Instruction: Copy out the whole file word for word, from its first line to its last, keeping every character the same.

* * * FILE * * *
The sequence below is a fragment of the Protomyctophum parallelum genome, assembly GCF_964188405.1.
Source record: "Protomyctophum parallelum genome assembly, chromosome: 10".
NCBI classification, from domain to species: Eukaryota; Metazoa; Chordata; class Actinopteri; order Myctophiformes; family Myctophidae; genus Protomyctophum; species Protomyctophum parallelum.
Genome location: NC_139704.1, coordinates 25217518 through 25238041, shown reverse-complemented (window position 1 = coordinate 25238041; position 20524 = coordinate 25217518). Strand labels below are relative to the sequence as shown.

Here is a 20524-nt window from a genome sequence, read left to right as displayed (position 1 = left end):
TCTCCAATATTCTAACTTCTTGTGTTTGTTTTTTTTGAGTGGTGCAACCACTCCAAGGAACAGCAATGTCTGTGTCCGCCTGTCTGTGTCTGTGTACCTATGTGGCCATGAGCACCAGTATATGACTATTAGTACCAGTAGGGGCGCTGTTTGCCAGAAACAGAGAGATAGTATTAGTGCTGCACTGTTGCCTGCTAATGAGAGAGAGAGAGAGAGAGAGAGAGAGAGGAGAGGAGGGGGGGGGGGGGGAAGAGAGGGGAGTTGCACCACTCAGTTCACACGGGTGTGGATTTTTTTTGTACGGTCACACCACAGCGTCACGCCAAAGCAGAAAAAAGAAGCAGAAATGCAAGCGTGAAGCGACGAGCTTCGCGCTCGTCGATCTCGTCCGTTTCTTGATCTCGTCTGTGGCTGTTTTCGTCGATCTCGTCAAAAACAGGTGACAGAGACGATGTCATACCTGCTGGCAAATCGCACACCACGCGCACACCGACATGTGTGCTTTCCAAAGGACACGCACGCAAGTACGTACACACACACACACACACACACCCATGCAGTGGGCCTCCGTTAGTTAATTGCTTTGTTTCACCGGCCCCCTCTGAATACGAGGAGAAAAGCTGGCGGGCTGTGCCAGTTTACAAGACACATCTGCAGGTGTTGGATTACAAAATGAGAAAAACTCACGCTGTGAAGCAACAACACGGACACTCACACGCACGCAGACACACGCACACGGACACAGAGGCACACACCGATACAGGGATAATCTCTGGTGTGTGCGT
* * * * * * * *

The sequence below is a fragment of the Protomyctophum parallelum genome, assembly GCF_964188405.1.
Source record: "Protomyctophum parallelum genome assembly, chromosome: 10".
NCBI classification, from domain to species: Eukaryota; Metazoa; Chordata; class Actinopteri; order Myctophiformes; family Myctophidae; genus Protomyctophum; species Protomyctophum parallelum.
Genome location: NC_139704.1, coordinates 25217518 through 25238041, shown reverse-complemented (window position 1 = coordinate 25238041; position 20524 = coordinate 25217518). Strand labels below are relative to the sequence as shown.

Here is a 20524-nt window from a genome sequence, read left to right as displayed (position 1 = left end):
TCTCCAATATTCTAACTTCTTGTGTTTGTTTTTTTTGAGTGGTGCAACCACTCCAAGGAACAGCAATGTCTGTGTCCGCCTGTCTGTGTCTGTGTACCTATGTGGCCATGAGCACCAGTATATGACTATTAGTACCAGTAGGGGCGCTGTTTGCCAGAAACAGAGAGATAGTATTAGTGCTGCACTGTTGCCTGCTAATGAGAGAGAGAGAGAGAGAGAGAGAGAGAGGAGAGGAGGGGGGGGGGGGGGAAGAGAGGGGAGTTGCACCACTCAGTTCACACGGGTGTGGATTTTTTTTGTACGGTCACACCACAGCGTCACGCCAAAGCAGAAAAAAGAAGCAGAAATGCAAGCGTGAAGCGACGAGCTTCGCGCTCGTCGATCTCGTCCGTTTCTTGATCTCGTCTGTGGCTGTTTTCGTCGATCTCGTCAAAAACAGGTGACAGAGACGATGTCATACCTGCTGGCAAATCGCACACCACGCGCACACCGACATGTGTGCTTTCCAAAGGACACGCACGCAAGTACGTACACACACACACACACACACACCCATGCAGTGGGCCTCCGTTAGTTAATTGCTTTGTTTCACCGGCCCCCTCTGAATACGAGGAGAAAAGCTGGCGGGCTGTGCCAGTTTACAAGACACATCTGCAGGTGTTGGATTACAAAATGAGAAAAACTCACGCTGTGAAGCAACAACACGGACACTCACACGCACGCAGACACACGCACACGGACACAGAGGCACACACCGATACAGGGATAATCTCTGGTGTGTGCGT